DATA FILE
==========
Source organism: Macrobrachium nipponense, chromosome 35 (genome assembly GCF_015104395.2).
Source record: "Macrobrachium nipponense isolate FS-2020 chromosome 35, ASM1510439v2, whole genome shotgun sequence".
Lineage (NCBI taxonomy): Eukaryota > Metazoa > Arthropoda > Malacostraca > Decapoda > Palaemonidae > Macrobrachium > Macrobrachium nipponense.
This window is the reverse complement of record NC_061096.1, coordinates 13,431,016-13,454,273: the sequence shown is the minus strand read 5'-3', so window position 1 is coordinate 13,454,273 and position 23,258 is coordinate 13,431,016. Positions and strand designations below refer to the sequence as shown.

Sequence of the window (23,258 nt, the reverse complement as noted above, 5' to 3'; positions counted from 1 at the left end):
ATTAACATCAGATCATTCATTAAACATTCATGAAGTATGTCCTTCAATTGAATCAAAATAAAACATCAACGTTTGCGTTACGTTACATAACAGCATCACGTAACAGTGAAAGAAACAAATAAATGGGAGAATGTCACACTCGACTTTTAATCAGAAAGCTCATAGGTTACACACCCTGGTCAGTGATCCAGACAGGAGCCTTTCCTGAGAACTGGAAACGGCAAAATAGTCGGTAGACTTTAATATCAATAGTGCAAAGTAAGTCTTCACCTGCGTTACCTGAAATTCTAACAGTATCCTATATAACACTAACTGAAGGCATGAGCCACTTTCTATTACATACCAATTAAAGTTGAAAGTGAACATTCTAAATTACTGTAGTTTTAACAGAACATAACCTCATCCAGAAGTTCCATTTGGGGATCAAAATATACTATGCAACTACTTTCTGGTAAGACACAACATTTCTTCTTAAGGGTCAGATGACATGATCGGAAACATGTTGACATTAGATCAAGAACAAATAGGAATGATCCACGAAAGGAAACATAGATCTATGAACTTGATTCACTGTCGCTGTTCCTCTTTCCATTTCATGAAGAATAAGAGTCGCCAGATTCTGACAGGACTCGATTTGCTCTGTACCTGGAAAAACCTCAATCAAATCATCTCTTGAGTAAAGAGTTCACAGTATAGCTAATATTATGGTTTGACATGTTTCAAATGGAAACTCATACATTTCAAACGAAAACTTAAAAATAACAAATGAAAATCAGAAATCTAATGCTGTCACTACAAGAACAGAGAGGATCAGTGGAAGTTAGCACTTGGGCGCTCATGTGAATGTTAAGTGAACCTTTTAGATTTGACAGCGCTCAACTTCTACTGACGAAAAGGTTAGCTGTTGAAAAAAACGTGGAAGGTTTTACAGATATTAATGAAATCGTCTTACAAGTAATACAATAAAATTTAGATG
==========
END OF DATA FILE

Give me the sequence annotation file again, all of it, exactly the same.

Source organism: Macrobrachium nipponense, chromosome 35 (genome assembly GCF_015104395.2).
Source record: "Macrobrachium nipponense isolate FS-2020 chromosome 35, ASM1510439v2, whole genome shotgun sequence".
Lineage (NCBI taxonomy): Eukaryota > Metazoa > Arthropoda > Malacostraca > Decapoda > Palaemonidae > Macrobrachium > Macrobrachium nipponense.
This window is the reverse complement of record NC_061096.1, coordinates 13,431,016-13,454,273: the sequence shown is the minus strand read 5'-3', so window position 1 is coordinate 13,454,273 and position 23,258 is coordinate 13,431,016. Positions and strand designations below refer to the sequence as shown.

Sequence of the window (23,258 nt, the reverse complement as noted above, 5' to 3'; positions counted from 1 at the left end):
ATTAACATCAGATCATTCATTAAACATTCATGAAGTATGTCCTTCAATTGAATCAAAATAAAACATCAACGTTTGCGTTACGTTACATAACAGCATCACGTAACAGTGAAAGAAACAAATAAATGGGAGAATGTCACACTCGACTTTTAATCAGAAAGCTCATAGGTTACACACCCTGGTCAGTGATCCAGACAGGAGCCTTTCCTGAGAACTGGAAACGGCAAAATAGTCGGTAGACTTTAATATCAATAGTGCAAAGTAAGTCTTCACCTGCGTTACCTGAAATTCTAACAGTATCCTATATAACACTAACTGAAGGCATGAGCCACTTTCTATTACATACCAATTAAAGTTGAAAGTGAACATTCTAAATTACTGTAGTTTTAACAGAACATAACCTCATCCAGAAGTTCCATTTGGGGATCAAAATATACTATGCAACTACTTTCTGGTAAGACACAACATTTCTTCTTAAGGGTCAGATGACATGATCGGAAACATGTTGACATTAGATCAAGAACAAATAGGAATGATCCACGAAAGGAAACATAGATCTATGAACTTGATTCACTGTCGCTGTTCCTCTTTCCATTTCATGAAGAATAAGAGTCGCCAGATTCTGACAGGACTCGATTTGCTCTGTACCTGGAAAAACCTCAATCAAATCATCTCTTGAGTAAAGAGTTCACAGTATAGCTAATATTATGGTTTGACATGTTTCAAATGGAAACTCATACATTTCAAACGAAAACTTAAAAATAACAAATGAAAATCAGAAATCTAATGCTGTCACTACAAGAACAGAGAGGATCAGTGGAAGTTAGCACTTGGGCGCTCATGTGAATGTTAAGTGAACCTTTTAGATTTGACAGCGCTCAACTTCTACTGACGAAAAGGTTAGCTGTTGAAAAAAACGTGGAAGGTTTTACAGATATTAATGAAATCGTCTTACAAGTAATACAATAAAATTTAGATG